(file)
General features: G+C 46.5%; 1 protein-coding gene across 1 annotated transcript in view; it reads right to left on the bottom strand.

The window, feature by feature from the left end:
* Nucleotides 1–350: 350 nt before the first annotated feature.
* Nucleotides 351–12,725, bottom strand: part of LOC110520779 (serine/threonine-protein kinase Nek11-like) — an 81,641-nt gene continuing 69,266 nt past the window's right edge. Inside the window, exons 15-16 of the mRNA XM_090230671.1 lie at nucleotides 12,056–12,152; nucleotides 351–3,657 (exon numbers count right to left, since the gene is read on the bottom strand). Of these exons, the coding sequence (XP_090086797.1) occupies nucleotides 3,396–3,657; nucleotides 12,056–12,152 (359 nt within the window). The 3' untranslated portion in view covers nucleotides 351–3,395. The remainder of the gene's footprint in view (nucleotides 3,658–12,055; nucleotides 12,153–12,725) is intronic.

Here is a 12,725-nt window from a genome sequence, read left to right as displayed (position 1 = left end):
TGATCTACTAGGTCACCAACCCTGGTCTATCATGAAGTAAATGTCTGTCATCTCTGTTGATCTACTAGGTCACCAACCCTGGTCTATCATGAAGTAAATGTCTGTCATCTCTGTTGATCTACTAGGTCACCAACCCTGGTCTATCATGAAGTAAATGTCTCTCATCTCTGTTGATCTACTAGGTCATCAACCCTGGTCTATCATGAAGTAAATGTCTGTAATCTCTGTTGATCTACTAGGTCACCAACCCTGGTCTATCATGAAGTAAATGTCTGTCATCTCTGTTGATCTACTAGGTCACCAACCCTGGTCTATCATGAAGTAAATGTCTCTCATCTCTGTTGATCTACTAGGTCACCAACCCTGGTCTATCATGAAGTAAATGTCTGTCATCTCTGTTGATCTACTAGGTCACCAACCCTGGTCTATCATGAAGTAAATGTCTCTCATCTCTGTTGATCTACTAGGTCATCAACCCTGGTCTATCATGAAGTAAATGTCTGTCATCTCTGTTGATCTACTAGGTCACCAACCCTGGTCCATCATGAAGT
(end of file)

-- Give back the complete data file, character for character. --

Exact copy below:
General features: G+C 46.5%; 1 protein-coding gene across 1 annotated transcript in view; it reads right to left on the bottom strand.

The window, feature by feature from the left end:
* Nucleotides 1–350: 350 nt before the first annotated feature.
* Nucleotides 351–12,725, bottom strand: part of LOC110520779 (serine/threonine-protein kinase Nek11-like) — an 81,641-nt gene continuing 69,266 nt past the window's right edge. Inside the window, exons 15-16 of the mRNA XM_090230671.1 lie at nucleotides 12,056–12,152; nucleotides 351–3,657 (exon numbers count right to left, since the gene is read on the bottom strand). Of these exons, the coding sequence (XP_090086797.1) occupies nucleotides 3,396–3,657; nucleotides 12,056–12,152 (359 nt within the window). The 3' untranslated portion in view covers nucleotides 351–3,395. The remainder of the gene's footprint in view (nucleotides 3,658–12,055; nucleotides 12,153–12,725) is intronic.

Here is a 12,725-nt window from a genome sequence, read left to right as displayed (position 1 = left end):
TGATCTACTAGGTCACCAACCCTGGTCTATCATGAAGTAAATGTCTGTCATCTCTGTTGATCTACTAGGTCACCAACCCTGGTCTATCATGAAGTAAATGTCTGTCATCTCTGTTGATCTACTAGGTCACCAACCCTGGTCTATCATGAAGTAAATGTCTCTCATCTCTGTTGATCTACTAGGTCATCAACCCTGGTCTATCATGAAGTAAATGTCTGTAATCTCTGTTGATCTACTAGGTCACCAACCCTGGTCTATCATGAAGTAAATGTCTGTCATCTCTGTTGATCTACTAGGTCACCAACCCTGGTCTATCATGAAGTAAATGTCTCTCATCTCTGTTGATCTACTAGGTCACCAACCCTGGTCTATCATGAAGTAAATGTCTGTCATCTCTGTTGATCTACTAGGTCACCAACCCTGGTCTATCATGAAGTAAATGTCTCTCATCTCTGTTGATCTACTAGGTCATCAACCCTGGTCTATCATGAAGTAAATGTCTGTCATCTCTGTTGATCTACTAGGTCACCAACCCTGGTCCATCATGAAGT